The head of the nation's weather and climate research agency says the biggest challenge facing the world is population growth and people's desire to live in coastal areas where they can be endangered by storms.
"I believe that the population issue is huge," Conrad Lautenbacher said Thursday. "And it's not just the U.S., there are six billion ... getting up to seven billion people on the Earth and they all want to live in coastal zones."
Lautenbacher is head of the National Oceanic and Atmospheric Administration, the agency that studies weather and climate and issues storm warnings and forecasts, among other activities.
More than half the U.S. population lives in coastal areas and Lautenbacher said that means "you have a lot less margin of ability to absorb and to mitigate and to adapt to severe weather events."
"We need to be much better at our ability to predict and tell you what's going to happen," he said. "We need much better preparation along our coastlines, we need much better building codes, flood insurance, all of the economic issues."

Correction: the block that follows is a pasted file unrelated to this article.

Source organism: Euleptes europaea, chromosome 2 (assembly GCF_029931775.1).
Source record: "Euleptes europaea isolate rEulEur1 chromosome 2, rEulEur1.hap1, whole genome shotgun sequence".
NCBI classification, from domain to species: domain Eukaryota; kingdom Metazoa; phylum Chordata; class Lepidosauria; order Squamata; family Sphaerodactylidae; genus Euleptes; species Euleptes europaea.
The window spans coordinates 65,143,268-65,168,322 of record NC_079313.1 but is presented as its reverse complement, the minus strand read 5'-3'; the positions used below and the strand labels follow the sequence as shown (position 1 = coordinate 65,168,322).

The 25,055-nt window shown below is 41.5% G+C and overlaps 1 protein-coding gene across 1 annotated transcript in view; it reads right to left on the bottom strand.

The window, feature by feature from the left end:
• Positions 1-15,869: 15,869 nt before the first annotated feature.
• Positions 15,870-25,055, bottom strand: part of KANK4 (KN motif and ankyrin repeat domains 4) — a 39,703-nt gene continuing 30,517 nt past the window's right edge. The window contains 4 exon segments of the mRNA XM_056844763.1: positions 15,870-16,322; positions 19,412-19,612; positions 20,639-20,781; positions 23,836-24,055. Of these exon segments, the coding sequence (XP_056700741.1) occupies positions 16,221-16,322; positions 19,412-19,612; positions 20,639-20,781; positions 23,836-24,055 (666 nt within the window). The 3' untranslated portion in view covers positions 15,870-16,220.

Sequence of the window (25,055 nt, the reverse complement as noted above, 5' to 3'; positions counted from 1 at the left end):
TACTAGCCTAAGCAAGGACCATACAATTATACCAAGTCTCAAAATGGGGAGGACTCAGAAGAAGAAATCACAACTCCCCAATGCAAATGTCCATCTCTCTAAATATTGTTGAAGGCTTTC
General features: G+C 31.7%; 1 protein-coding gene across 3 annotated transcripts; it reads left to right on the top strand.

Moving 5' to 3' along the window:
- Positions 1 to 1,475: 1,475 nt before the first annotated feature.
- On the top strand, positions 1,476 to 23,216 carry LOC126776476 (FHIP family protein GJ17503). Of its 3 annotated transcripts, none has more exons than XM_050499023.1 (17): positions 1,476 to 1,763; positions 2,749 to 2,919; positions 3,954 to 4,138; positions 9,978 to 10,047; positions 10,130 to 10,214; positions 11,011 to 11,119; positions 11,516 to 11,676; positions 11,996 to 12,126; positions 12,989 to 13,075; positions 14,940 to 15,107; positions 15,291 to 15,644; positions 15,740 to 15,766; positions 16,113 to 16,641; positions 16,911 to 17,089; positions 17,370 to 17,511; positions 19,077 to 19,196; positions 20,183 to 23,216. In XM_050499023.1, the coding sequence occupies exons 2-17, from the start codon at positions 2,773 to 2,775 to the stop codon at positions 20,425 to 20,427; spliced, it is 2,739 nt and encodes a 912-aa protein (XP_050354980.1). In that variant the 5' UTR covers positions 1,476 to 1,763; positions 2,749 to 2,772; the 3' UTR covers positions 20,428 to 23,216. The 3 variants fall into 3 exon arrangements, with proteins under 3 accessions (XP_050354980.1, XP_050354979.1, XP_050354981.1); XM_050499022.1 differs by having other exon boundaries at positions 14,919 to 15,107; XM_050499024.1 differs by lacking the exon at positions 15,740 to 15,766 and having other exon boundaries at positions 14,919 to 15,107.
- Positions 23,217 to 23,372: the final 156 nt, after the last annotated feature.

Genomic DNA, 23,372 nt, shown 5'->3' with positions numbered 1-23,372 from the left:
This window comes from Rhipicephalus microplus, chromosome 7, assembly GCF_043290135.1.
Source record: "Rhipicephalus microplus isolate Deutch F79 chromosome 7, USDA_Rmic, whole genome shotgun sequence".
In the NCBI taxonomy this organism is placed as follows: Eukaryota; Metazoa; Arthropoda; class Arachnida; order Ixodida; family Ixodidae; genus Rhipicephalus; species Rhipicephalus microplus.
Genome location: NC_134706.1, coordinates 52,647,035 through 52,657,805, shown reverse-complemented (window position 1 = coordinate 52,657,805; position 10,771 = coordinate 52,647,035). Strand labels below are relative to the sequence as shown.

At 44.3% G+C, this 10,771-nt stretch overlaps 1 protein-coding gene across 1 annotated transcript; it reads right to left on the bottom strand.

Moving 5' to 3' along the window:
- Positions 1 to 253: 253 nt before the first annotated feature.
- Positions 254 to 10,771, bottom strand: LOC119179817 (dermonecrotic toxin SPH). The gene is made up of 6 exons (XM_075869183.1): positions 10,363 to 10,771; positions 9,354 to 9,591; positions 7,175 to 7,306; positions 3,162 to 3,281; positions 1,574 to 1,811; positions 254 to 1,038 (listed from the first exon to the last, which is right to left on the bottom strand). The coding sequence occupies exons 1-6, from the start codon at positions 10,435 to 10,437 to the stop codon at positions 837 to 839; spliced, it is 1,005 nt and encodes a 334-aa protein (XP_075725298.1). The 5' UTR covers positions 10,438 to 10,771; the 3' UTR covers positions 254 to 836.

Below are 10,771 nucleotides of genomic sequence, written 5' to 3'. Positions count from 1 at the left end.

Lautenbacher's comments come ahead of the Atlantic hurricane season that begins in June, with millions of people in coastal areas wondering what the storm season will be like.
While 2005 was one of the worst storm years on record, with such massive hurricanes as Katrina and Rita, last year was mild by comparison.
Lautenbacher declined to make a prediction for this year, saying only that the National Hurricane Center will issue a forecast in May.
However, on Tuesday his agency noted that La Nina conditions appear to be developing in the Pacific Ocean. La Nina is a cooling of the sea along with changes in winds and air pressure that can affect weather worldwide. Typically in La Nina years there are fewer storms in the Pacific and more in the Atlantic.
He said research is continuing in a variety of weather and climate areas.
"We need better environmental forecasts," Lautenbacher said. "That goes all the way from water to drought to air quality to greenhouse gases ... all of the earth systems that we depend on for life."
And that includes climate change, he added.
The Intergovernmental Panel on Climate Change last month reported that the world is indeed warming and it is most likely because of human activities.
"I agree with the IPCC report," Lautenbacher said. "I know of no reason not to take the IPCC report seriously."